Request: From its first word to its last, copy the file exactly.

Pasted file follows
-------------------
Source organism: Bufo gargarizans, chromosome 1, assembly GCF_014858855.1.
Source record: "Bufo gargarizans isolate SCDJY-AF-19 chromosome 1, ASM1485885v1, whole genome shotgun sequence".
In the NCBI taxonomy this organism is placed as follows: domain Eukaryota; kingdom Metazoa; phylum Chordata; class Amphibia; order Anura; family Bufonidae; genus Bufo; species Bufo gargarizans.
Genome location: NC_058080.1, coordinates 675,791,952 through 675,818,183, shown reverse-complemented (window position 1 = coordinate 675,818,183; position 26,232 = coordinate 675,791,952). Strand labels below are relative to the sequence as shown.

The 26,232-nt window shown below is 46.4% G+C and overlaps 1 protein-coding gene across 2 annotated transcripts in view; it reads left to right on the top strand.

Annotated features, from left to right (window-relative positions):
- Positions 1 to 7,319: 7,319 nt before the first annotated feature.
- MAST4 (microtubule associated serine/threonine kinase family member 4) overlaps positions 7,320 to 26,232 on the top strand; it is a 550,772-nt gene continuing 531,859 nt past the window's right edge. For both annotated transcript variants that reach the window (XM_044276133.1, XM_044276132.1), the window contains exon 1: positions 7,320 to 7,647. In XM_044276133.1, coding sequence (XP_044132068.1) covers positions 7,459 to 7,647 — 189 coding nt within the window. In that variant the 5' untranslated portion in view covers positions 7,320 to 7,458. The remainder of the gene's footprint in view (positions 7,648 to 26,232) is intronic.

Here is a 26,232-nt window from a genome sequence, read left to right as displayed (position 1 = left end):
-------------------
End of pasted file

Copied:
Source organism: Bufo gargarizans, chromosome 1, assembly GCF_014858855.1.
Source record: "Bufo gargarizans isolate SCDJY-AF-19 chromosome 1, ASM1485885v1, whole genome shotgun sequence".
In the NCBI taxonomy this organism is placed as follows: domain Eukaryota; kingdom Metazoa; phylum Chordata; class Amphibia; order Anura; family Bufonidae; genus Bufo; species Bufo gargarizans.
Genome location: NC_058080.1, coordinates 675,791,952 through 675,818,183, shown reverse-complemented (window position 1 = coordinate 675,818,183; position 26,232 = coordinate 675,791,952). Strand labels below are relative to the sequence as shown.

The 26,232-nt window shown below is 46.4% G+C and overlaps 1 protein-coding gene across 2 annotated transcripts in view; it reads left to right on the top strand.

Annotated features, from left to right (window-relative positions):
- Positions 1 to 7,319: 7,319 nt before the first annotated feature.
- MAST4 (microtubule associated serine/threonine kinase family member 4) overlaps positions 7,320 to 26,232 on the top strand; it is a 550,772-nt gene continuing 531,859 nt past the window's right edge. For both annotated transcript variants that reach the window (XM_044276133.1, XM_044276132.1), the window contains exon 1: positions 7,320 to 7,647. In XM_044276133.1, coding sequence (XP_044132068.1) covers positions 7,459 to 7,647 — 189 coding nt within the window. In that variant the 5' untranslated portion in view covers positions 7,320 to 7,458. The remainder of the gene's footprint in view (positions 7,648 to 26,232) is intronic.

Here is a 26,232-nt window from a genome sequence, read left to right as displayed (position 1 = left end):